You may have noticed our new artwork hanging in the Law Library. We are called the Muse Law Library and we have the Museletter, the MuseNews, and the A’muse sessions…but who was William Taylor Muse?  In his day, he was known simply as “The Dean.” [1]  Born November 24, 1906 in a place called Ordinary in Gloucester County, Virginia,[2] Muse grew up in Virginia and graduated from Richmond College in 1928 and the School of Law in 1930. Muse had been in practice less than a year when the administration asked him to return to Richmond Law to teach.

Muse received a B.A. from Richmond College in 1928 and his LL.B. from the School of Law in 1930. He went on to receive an S.J.D. from Harvard in 1934 (top). William Taylor Muse in 1947 when he became Dean of the law school (bottom).



Dean Muse had a passion for torts; in a eulogy printed in the Richmond Law Review, one friend said that “[n]o tribute to The Dean would be complete to one of his students without mention of the Palsgraf case and the doctrine of ‘reasonable foreseeability.’ ”[3] Dean Muse penned the Virginia annotations to the Restatement of Torts – by hand. His notes, which organize individually-numbered cases under their relevant subject headings, are contained in three wooden cardstock boxes in our special collections.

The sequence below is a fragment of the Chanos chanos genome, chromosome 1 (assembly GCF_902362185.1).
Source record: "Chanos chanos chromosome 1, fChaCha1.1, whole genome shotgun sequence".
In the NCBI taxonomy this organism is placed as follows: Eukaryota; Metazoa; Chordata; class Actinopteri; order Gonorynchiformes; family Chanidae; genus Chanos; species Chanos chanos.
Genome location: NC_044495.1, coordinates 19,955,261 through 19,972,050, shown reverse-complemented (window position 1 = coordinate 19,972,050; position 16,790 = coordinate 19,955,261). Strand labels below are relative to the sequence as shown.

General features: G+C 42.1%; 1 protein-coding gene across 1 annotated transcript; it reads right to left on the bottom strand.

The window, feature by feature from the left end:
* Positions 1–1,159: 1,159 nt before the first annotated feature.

The Virginia Annotations to the Restatement of Torts:

Also contained in our special collections – and in our online repository – are all of the torts exams Dean Muse meticulously collected over the years.

Although the laws adapt to our times, not much has changed in the scenarios used in torts exams in the past 85 years.

William Taylor Muse passed away on October 31st, 1971[4] after serving the law school for nearly 40 years and serving 24 years as Dean. The Law Library was named the William Taylor Muse Law Library thanks to a generous donation by his friend, local philanthropist J. Harwood Cochrane. The Law Library recently added Dean Muse’s bar certificates, portrait, and a picture of him in the law school with former Governor Albertis Harrison to our walls to celebrate his contributions to the Law School.

Dean Muse’s portrait now hangs in the main lobby of the William Taylor Muse Law Library.


[1] John W. Edmunds, III, William Taylor Muse – “The Dean”, 6 U. Rich. L. Rev. 193 (1972).

[2] M. Ray Doubles, William Taylor Muse, 6 U. Rich. L. Rev. 189 (1972).

[3] Id.

[4] Harold F. Snead, William Taylor Muse, 6 U. Rich. L. Rev. 195 (1972),

Who was William Taylor Muse?

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